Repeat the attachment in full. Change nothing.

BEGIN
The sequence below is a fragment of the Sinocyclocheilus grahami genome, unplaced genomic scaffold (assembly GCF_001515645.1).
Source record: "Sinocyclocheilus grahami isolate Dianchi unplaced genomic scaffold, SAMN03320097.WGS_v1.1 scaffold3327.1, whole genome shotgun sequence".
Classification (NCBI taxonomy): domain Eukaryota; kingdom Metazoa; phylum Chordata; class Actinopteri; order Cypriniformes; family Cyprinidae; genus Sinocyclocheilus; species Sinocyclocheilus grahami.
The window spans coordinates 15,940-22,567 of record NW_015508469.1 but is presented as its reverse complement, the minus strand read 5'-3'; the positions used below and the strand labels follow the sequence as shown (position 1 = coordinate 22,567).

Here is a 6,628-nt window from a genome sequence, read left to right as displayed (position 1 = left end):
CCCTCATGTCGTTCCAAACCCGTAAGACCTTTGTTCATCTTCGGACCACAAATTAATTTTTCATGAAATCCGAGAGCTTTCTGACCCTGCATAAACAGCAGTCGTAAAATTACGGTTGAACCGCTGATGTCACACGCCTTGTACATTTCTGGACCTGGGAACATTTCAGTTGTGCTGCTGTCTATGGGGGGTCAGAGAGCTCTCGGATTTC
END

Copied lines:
The sequence below is a fragment of the Sinocyclocheilus grahami genome, unplaced genomic scaffold (assembly GCF_001515645.1).
Source record: "Sinocyclocheilus grahami isolate Dianchi unplaced genomic scaffold, SAMN03320097.WGS_v1.1 scaffold3327.1, whole genome shotgun sequence".
Classification (NCBI taxonomy): domain Eukaryota; kingdom Metazoa; phylum Chordata; class Actinopteri; order Cypriniformes; family Cyprinidae; genus Sinocyclocheilus; species Sinocyclocheilus grahami.
The window spans coordinates 15,940-22,567 of record NW_015508469.1 but is presented as its reverse complement, the minus strand read 5'-3'; the positions used below and the strand labels follow the sequence as shown (position 1 = coordinate 22,567).

Here is a 6,628-nt window from a genome sequence, read left to right as displayed (position 1 = left end):
CCCTCATGTCGTTCCAAACCCGTAAGACCTTTGTTCATCTTCGGACCACAAATTAATTTTTCATGAAATCCGAGAGCTTTCTGACCCTGCATAAACAGCAGTCGTAAAATTACGGTTGAACCGCTGATGTCACACGCCTTGTACATTTCTGGACCTGGGAACATTTCAGTTGTGCTGCTGTCTATGGGGGGTCAGAGAGCTCTCGGATTTC